In a legal document, “shall” generally means “is required by this rule (i.e., statute, regulation, by-law, etc.) to”. I’ve not seen “should” or “will” used in a legal document, and (unless they were defined within the document) I think they could be confusing: Does “should” mean some ethical requirement that is not legally binding? Is “will” just a prediction about the future?
It’s not really a legal document but rather a guidance document expanding on the requirements of the regulations. I’m trying to get hold of the document itself, I was taking someone’s word that the preamble wasn’t there.
Edit: It’s ok, I’ve found the preamble, “should” means a person is “encouraged” to do something while “must” and “shall” mean they are required to do it.
“Should” should not be anywhere in any type of legal writing – well, perhaps in a memo, sadly it’s probably seen a lot in actual legislation. It should not be in any legal agreement or contract. Should is a conditional phrase (I forgot the technical term for it), which, in of itself, is not necessarily bad drafting. However, it is often used to describe a condition with many other possible outcomes which the document often fails to capture or account for.
I also feel strongly about the unfortunate use of “may” and “will” (more so for the incorrect usage).
I’ll explain more about the document. It’s not a regulation as such. The rules of the air in Australia are set out in a number of regulations. These regulations often have get out clauses such as “unless authorized by the Authority…”. One of the means for the Authority to authorize various things and to expand on the regs is the AIP which is a manual for pilots that provides a mixture of mandatory practices based on the rules, recommended practices, and general information of use to pilots. It is this AIP that has the fuzzy language such as “should”. Although it is tied in to the rules it is probably not the type of legal document you guys are thinking of.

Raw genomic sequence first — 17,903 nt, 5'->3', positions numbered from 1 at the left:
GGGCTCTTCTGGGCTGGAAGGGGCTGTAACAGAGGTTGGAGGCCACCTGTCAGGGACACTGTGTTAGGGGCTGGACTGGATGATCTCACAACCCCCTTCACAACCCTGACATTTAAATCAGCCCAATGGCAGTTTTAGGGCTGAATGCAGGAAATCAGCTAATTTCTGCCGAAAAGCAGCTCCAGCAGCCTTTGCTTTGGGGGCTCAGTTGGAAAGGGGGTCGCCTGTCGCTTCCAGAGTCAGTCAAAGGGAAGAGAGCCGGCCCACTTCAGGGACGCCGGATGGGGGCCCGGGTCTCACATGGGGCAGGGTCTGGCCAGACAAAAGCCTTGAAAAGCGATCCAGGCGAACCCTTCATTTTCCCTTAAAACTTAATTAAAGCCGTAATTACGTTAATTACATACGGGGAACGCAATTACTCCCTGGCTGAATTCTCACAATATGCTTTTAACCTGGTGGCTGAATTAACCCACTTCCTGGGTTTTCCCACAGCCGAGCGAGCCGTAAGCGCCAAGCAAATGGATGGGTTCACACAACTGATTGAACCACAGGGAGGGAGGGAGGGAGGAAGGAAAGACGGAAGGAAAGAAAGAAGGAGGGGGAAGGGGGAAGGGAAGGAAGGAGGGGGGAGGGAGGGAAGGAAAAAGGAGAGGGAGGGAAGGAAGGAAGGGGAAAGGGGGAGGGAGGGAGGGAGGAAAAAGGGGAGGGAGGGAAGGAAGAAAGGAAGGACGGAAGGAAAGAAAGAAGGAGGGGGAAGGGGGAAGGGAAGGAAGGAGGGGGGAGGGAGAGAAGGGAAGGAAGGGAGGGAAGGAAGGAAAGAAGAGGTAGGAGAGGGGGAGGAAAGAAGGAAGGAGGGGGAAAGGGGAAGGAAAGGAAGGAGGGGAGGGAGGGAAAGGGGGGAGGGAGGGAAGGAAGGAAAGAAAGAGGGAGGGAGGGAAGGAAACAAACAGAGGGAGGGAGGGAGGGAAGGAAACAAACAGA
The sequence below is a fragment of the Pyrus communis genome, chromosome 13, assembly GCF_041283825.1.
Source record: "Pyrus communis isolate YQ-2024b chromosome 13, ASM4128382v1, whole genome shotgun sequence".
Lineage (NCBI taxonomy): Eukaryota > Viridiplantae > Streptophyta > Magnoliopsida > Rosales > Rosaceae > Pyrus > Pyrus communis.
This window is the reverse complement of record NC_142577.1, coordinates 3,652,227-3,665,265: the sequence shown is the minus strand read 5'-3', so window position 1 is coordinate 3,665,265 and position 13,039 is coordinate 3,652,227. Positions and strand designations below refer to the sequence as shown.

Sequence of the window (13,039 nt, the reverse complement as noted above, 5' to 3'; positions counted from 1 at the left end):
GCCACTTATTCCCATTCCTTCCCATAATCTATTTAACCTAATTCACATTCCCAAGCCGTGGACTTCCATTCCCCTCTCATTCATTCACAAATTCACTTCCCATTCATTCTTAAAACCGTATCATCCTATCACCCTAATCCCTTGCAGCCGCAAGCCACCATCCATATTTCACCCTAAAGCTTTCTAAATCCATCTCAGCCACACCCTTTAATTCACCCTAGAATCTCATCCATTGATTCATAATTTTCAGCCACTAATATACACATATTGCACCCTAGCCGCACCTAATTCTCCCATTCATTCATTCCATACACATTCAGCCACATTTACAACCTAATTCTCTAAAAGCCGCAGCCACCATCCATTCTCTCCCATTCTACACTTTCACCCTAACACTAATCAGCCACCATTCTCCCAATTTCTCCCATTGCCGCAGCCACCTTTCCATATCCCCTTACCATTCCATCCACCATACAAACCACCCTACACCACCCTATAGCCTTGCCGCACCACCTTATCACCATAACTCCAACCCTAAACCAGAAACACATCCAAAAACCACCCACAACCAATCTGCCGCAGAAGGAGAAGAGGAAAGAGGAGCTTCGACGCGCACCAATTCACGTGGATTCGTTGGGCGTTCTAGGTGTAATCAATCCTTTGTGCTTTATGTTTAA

The only legal sense in which I can recall hearing “should” used is as part of the general aspirational guidelines for professional conduct. In Pennsylvania, for instance,
That’s from the preamble of the Rules. You’d never actually be in violation of those guidelines specifically, but of the actual rule that governs whatever conduct you were engaged in (and which would say “shall” or “shall not… unless” or something). This seems roughly analogous to the manual you’re looking at, so it’s possible that they’re using it in the same aspirational sense.
That’s a good point. Generally mandating an action is ok because, as you point out, any rule can be broken for the purposes of avoiding a fiery death, but I think “should” is used when you may use your judgement to do something if, in your opinion, it is just safer.
The example that started this is that the AIP says that aircraft should complete their turn on to final no lower than 500’. Because they use “should” I can come up with several everyday reasons why you might not follow that guideline (not practical given the terrain for one.) If instead they’d used “shall” then the only time you could break the rule would be to avoid turning into a fiery wreck. So if the terrain made it impractical or impossible to complete the turn at or above 500’ you simply wouldn’t be able to operate into the airfield.